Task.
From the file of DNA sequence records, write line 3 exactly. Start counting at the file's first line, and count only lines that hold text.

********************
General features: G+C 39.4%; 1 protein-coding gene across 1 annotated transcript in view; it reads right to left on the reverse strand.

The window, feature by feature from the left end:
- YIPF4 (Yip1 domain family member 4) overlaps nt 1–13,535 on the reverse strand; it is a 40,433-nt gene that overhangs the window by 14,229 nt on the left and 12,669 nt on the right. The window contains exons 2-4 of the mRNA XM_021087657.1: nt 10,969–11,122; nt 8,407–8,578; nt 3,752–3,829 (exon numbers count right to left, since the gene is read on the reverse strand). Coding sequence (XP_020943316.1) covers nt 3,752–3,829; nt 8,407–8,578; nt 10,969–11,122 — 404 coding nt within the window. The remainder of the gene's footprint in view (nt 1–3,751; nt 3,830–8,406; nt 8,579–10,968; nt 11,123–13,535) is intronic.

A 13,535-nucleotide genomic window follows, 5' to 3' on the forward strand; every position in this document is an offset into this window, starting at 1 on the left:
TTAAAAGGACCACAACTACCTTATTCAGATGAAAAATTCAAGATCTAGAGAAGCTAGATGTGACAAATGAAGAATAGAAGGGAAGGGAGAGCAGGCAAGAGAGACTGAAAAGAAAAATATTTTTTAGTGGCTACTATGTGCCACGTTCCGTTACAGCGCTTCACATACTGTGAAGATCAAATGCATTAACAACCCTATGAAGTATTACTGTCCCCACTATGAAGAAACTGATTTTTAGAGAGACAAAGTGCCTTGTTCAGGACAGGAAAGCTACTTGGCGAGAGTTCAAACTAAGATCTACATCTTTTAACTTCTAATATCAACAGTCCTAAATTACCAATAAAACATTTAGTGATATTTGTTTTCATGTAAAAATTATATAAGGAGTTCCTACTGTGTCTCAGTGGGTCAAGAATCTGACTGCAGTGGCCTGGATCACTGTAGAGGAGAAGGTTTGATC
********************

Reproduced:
- YIPF4 (Yip1 domain family member 4) overlaps nt 1–13,535 on the reverse strand; it is a 40,433-nt gene that overhangs the window by 14,229 nt on the left and 12,669 nt on the right. The window contains exons 2-4 of the mRNA XM_021087657.1: nt 10,969–11,122; nt 8,407–8,578; nt 3,752–3,829 (exon numbers count right to left, since the gene is read on the reverse strand). Coding sequence (XP_020943316.1) covers nt 3,752–3,829; nt 8,407–8,578; nt 10,969–11,122 — 404 coding nt within the window. The remainder of the gene's footprint in view (nt 1–3,751; nt 3,830–8,406; nt 8,579–10,968; nt 11,123–13,535) is intronic.